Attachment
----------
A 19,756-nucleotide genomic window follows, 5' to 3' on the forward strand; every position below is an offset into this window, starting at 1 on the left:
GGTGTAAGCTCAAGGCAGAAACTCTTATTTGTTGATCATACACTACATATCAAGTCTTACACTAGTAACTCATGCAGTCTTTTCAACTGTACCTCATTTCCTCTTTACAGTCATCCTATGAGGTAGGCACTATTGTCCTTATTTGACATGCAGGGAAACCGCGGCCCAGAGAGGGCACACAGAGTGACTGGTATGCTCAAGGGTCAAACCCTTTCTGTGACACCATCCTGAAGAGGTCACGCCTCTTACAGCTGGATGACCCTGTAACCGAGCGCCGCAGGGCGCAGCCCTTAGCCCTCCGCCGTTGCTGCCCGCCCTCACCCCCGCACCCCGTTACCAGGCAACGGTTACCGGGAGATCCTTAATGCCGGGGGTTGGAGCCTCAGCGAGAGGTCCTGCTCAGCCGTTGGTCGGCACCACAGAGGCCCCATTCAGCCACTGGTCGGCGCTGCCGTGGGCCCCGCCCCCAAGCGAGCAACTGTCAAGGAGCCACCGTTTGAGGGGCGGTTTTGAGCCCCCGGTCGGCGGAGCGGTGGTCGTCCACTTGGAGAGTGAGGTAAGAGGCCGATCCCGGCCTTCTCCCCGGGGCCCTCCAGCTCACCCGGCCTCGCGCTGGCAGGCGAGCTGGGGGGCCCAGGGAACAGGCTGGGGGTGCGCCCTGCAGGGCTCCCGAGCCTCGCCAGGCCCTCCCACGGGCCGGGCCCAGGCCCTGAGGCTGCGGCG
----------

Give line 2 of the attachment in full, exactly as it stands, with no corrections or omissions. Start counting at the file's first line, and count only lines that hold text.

GGTGTAAGCTCAAGGCAGAAACTCTTATTTGTTGATCATACACTACATATCAAGTCTTACACTAGTAACTCATGCAGTCTTTTCAACTGTACCTCATTTCCTCTTTACAGTCATCCTATGAGGTAGGCACTATTGTCCTTATTTGACATGCAGGGAAACCGCGGCCCAGAGAGGGCACACAGAGTGACTGGTATGCTCAAGGGTCAAACCCTTTCTGTGACACCATCCTGAAGAGGTCACGCCTCTTACAGCTGGATGACCCTGTAACCGAGCGCCGCAGGGCGCAGCCCTTAGCCCTCCGCCGTTGCTGCCCGCCCTCACCCCCGCACCCCGTTACCAGGCAACGGTTACCGGGAGATCCTTAATGCCGGGGGTTGGAGCCTCAGCGAGAGGTCCTGCTCAGCCGTTGGTCGGCACCACAGAGGCCCCATTCAGCCACTGGTCGGCGCTGCCGTGGGCCCCGCCCCCAAGCGAGCAACTGTCAAGGAGCCACCGTTTGAGGGGCGGTTTTGAGCCCCCGGTCGGCGGAGCGGTGGTCGTCCACTTGGAGAGTGAGGTAAGAGGCCGATCCCGGCCTTCTCCCCGGGGCCCTCCAGCTCACCCGGCCTCGCGCTGGCAGGCGAGCTGGGGGGCCCAGGGAACAGGCTGGGGGTGCGCCCTGCAGGGCTCCCGAGCCTCGCCAGGCCCTCCCACGGGCCGGGCCCAGGCCCTGAGGCTGCGGCG